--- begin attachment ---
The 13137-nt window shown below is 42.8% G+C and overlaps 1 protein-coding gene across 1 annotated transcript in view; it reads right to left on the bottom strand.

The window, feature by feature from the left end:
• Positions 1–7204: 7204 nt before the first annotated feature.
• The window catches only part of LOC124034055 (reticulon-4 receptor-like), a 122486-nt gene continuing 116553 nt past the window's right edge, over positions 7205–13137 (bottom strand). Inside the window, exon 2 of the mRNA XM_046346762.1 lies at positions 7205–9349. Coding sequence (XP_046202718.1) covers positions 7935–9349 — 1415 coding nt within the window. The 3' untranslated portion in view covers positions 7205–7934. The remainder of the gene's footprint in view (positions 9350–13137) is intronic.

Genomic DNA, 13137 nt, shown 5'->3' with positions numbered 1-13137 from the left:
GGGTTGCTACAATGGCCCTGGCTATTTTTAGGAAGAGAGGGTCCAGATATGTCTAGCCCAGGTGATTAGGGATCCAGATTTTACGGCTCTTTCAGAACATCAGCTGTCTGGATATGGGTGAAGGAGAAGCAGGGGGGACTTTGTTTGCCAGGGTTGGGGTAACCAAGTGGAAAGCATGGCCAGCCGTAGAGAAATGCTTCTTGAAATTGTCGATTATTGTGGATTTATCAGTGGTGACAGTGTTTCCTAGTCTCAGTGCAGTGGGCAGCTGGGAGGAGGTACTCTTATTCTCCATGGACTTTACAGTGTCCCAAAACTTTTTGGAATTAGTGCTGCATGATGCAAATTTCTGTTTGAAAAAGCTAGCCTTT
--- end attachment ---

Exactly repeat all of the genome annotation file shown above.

The 13137-nt window shown below is 42.8% G+C and overlaps 1 protein-coding gene across 1 annotated transcript in view; it reads right to left on the bottom strand.

The window, feature by feature from the left end:
• Positions 1–7204: 7204 nt before the first annotated feature.
• The window catches only part of LOC124034055 (reticulon-4 receptor-like), a 122486-nt gene continuing 116553 nt past the window's right edge, over positions 7205–13137 (bottom strand). Inside the window, exon 2 of the mRNA XM_046346762.1 lies at positions 7205–9349. Coding sequence (XP_046202718.1) covers positions 7935–9349 — 1415 coding nt within the window. The 3' untranslated portion in view covers positions 7205–7934. The remainder of the gene's footprint in view (positions 9350–13137) is intronic.

Genomic DNA, 13137 nt, shown 5'->3' with positions numbered 1-13137 from the left:
GGGTTGCTACAATGGCCCTGGCTATTTTTAGGAAGAGAGGGTCCAGATATGTCTAGCCCAGGTGATTAGGGATCCAGATTTTACGGCTCTTTCAGAACATCAGCTGTCTGGATATGGGTGAAGGAGAAGCAGGGGGGACTTTGTTTGCCAGGGTTGGGGTAACCAAGTGGAAAGCATGGCCAGCCGTAGAGAAATGCTTCTTGAAATTGTCGATTATTGTGGATTTATCAGTGGTGACAGTGTTTCCTAGTCTCAGTGCAGTGGGCAGCTGGGAGGAGGTACTCTTATTCTCCATGGACTTTACAGTGTCCCAAAACTTTTTGGAATTAGTGCTGCATGATGCAAATTTCTGTTTGAAAAAGCTAGCCTTT